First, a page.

(a) Commencement of sentence.-A sentence to a term of imprisonment commences on the date the defendant is received in custody awaiting transportation to, or arrives voluntarily to commence service of sentence at, the official detention facility at which the sentence is to be served.
(b) Credit for prior custody.-A defendant shall be given credit toward the service of a term of imprisonment for any time he has spent in official detention prior to the date the sentence commences-
(1) as a result of the offense for which the sentence was imposed; or
(2) as a result of any other charge for which the defendant was arrested after the commission of the offense for which the sentence was imposed;
that has not been credited against another sentence.
18 U.S.C. § 3585(a), (b) (emphasis added).
Thus, "[i]n calculating a federal sentence, the BOP first determines when the sentence commenced and then determines whether the prisoner is entitled to any credits toward his sentence." Blood, 648 F.3d at 207. As to the second part regarding award of credit, the Supreme Court emphasized that "the final clause of § 3585(b) allows a defendant to receive credit only for detention time that has not been credited against another sentence.'" Wilson, 503 U.S. at 333. Similarly, the Court of Appeals for the Third Circuit ruled that § 3585(b) does not permit the BOP to grant credit against a federal sentence for time that has been credited against defendant's state sentence, even though the defendant was writted to the control of federal authorities while awaiting federal trial. See Rios v. Wiley, 201 F.3d 257, 272, 274 (3d Cir. 2000), abrogated in part on other grounds by statute ("[A]s the BOP correctly argues, the law on this point is clear: a prisoner detained pursuant to a writ of habeas corpus ad prosequendum remains in the primary custody of the first jurisdiction unless and until the first sovereign relinquishes jurisdiction over the prisoner"); see also Harris v. Zickefoose, 2013 WL 227549, *2 (3d Cir. Jan. 22, 2013); Ruggiano v. Reish, 307 F.3d 121, 125 n.1 (3d Cir. 2002), superseded on other grounds by U.S.S.G. § 5G1.3(c) cmt. n. 3(E) (2003) (an ad prosequendum writ does not serve to transfer custody to federal authorities); BOP Program Statement 5880.28 § 3b (1999) (emphasizing that ad prosequendum writs do not effect a transfer to federal custody). See also, generally, United States v. Vega, 493 F.3d 310, 314 (3d Cir. 2007).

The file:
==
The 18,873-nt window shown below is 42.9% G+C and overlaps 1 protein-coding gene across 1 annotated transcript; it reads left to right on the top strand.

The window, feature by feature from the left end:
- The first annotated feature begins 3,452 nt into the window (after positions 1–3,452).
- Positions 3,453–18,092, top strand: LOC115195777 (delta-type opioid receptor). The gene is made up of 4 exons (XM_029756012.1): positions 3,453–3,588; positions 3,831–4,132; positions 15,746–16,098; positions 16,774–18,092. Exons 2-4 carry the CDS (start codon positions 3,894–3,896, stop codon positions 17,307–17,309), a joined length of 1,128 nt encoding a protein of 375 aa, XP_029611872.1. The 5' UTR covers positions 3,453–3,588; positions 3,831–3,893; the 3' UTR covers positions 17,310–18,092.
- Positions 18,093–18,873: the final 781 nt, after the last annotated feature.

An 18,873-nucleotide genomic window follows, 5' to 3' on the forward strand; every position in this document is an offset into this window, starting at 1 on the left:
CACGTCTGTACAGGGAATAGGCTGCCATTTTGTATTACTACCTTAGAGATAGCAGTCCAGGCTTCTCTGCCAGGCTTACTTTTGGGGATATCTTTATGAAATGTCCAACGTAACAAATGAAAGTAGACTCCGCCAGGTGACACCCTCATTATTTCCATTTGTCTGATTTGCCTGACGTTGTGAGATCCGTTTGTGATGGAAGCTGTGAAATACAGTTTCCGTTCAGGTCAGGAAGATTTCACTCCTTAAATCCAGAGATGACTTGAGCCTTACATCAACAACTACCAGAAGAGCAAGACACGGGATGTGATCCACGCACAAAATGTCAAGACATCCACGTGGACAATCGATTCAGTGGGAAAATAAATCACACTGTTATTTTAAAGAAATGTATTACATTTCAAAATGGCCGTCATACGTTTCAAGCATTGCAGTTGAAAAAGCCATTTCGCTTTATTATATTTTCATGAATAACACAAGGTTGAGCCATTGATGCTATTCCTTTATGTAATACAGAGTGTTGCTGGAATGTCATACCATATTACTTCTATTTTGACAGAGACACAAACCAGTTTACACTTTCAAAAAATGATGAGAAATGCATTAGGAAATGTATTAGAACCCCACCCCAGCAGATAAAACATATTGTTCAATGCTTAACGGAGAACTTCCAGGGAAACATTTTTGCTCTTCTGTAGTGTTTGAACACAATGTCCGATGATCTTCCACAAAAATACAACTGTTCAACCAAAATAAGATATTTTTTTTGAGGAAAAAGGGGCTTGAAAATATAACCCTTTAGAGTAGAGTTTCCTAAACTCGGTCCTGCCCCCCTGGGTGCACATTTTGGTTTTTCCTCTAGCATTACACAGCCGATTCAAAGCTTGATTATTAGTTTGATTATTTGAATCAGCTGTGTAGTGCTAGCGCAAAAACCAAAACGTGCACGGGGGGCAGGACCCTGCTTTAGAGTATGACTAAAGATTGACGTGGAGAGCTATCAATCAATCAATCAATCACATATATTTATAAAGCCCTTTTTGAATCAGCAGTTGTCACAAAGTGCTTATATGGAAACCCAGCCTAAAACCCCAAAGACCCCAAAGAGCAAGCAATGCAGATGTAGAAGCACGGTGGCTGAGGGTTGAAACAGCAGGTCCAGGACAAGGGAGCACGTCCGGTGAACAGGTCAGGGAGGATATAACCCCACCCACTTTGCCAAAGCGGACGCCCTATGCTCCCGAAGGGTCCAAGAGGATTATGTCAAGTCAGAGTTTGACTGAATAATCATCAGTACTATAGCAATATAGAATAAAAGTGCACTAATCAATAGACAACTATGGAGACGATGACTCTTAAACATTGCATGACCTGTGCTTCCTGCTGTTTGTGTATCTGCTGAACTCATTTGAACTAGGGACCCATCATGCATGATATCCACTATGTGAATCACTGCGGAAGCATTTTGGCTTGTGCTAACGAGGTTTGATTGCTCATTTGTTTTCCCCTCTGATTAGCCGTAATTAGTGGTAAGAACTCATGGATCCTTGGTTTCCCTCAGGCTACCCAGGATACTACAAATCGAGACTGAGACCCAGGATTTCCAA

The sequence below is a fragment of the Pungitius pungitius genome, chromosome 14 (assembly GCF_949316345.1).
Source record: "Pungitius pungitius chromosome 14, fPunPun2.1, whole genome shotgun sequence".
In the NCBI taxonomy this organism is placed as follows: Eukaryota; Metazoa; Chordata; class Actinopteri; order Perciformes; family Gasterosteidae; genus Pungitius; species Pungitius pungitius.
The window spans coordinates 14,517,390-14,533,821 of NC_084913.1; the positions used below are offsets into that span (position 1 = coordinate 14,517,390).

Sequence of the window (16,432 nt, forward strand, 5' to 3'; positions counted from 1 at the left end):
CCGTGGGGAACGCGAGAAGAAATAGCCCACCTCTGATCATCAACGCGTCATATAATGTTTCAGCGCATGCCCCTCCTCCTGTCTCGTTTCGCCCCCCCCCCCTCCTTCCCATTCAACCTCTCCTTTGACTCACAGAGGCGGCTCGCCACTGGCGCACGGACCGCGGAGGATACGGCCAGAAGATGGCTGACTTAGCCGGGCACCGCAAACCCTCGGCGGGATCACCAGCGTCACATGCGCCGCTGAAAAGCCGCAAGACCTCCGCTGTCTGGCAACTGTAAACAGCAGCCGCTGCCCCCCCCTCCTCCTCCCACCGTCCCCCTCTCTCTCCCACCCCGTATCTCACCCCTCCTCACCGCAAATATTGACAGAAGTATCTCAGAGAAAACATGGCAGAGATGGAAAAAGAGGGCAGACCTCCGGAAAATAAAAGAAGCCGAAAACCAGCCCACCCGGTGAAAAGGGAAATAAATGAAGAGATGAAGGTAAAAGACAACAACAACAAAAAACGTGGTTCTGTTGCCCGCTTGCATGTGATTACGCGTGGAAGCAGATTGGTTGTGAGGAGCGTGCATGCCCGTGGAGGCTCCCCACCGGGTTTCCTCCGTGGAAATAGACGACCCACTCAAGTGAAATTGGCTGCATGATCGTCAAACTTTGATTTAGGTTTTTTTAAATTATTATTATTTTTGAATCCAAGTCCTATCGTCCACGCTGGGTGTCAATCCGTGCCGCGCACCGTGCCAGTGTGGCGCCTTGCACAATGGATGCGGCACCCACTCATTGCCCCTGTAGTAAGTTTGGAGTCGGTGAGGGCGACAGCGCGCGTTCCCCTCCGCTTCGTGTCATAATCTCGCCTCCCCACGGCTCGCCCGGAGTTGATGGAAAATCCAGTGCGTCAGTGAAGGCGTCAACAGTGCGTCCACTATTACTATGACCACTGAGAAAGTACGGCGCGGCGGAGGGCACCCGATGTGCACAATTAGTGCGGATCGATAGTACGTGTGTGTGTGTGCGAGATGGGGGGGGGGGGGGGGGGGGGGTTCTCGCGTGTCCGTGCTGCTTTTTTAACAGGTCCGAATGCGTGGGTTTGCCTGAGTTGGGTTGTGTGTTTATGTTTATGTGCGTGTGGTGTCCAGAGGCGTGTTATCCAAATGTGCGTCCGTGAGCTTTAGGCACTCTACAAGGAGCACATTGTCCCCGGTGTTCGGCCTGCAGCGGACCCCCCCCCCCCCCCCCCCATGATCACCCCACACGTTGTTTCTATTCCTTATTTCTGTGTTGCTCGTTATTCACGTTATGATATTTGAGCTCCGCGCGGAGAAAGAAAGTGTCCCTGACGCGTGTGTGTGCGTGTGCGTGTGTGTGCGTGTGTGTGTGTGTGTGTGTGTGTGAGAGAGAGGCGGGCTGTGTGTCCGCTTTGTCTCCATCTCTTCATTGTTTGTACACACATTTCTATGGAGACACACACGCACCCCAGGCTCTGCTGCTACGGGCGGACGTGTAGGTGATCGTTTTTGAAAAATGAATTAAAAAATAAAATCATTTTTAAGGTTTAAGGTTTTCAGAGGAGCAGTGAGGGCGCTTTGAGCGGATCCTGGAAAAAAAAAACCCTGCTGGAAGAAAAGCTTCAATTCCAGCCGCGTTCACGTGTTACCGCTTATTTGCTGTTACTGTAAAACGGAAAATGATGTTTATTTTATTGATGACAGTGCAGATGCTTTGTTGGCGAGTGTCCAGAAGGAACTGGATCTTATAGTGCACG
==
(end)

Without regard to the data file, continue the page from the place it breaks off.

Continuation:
Upon review of the record in this case, this Court finds that Petitioner has not shown that he is entitled to habeas relief. The Government has shown that New York state awarded credit to Petitioner against his state sentence, including the time Petitioner spent in city custody. Petitioner's request for federal credit for the time he spent in federal custody pursuant to the writ of habeas corpus ad prosequendum is denied. (Pet., Docket Item 1 at p. 5). As noted in the above case law, Petitioner is mistaken as to the law. While under the writ, Petitioner was not in primary federal custody. Further, the record confirms that time served by Petitioner from August 16, 2007 until his parole release on June 11, 2009 was credited to his state sentence. Petitioner cannot receive double credit for that time.
Additionally, as the federal sentencing judge was aware of the New York state sentence which Petitioner was serving at the time of the federal sentencing, and was silent as to that state sentence, the BOP properly calculated the federal sentence to run consecutively to the state sentence. See 18 U.S.C. § 3584(a), (b); BOP Program Statement 5160.05 (addressing nunc pro tunc designations).
Thus, the BOP properly calculated Petitioner's prior custody credit under 18 U.S.C. § 3585(b) and habeas relief is not warranted.
For the reasons set forth above, this Court finds that the BOP has correctly computed Petitioner's federal sentence and has awarded all presentence custody credit to which Petitioner is entitled under 18 U.S.C. § 3585(b). Therefore, this habeas petition will be denied with prejudice for lack of merit. An appropriate order follows.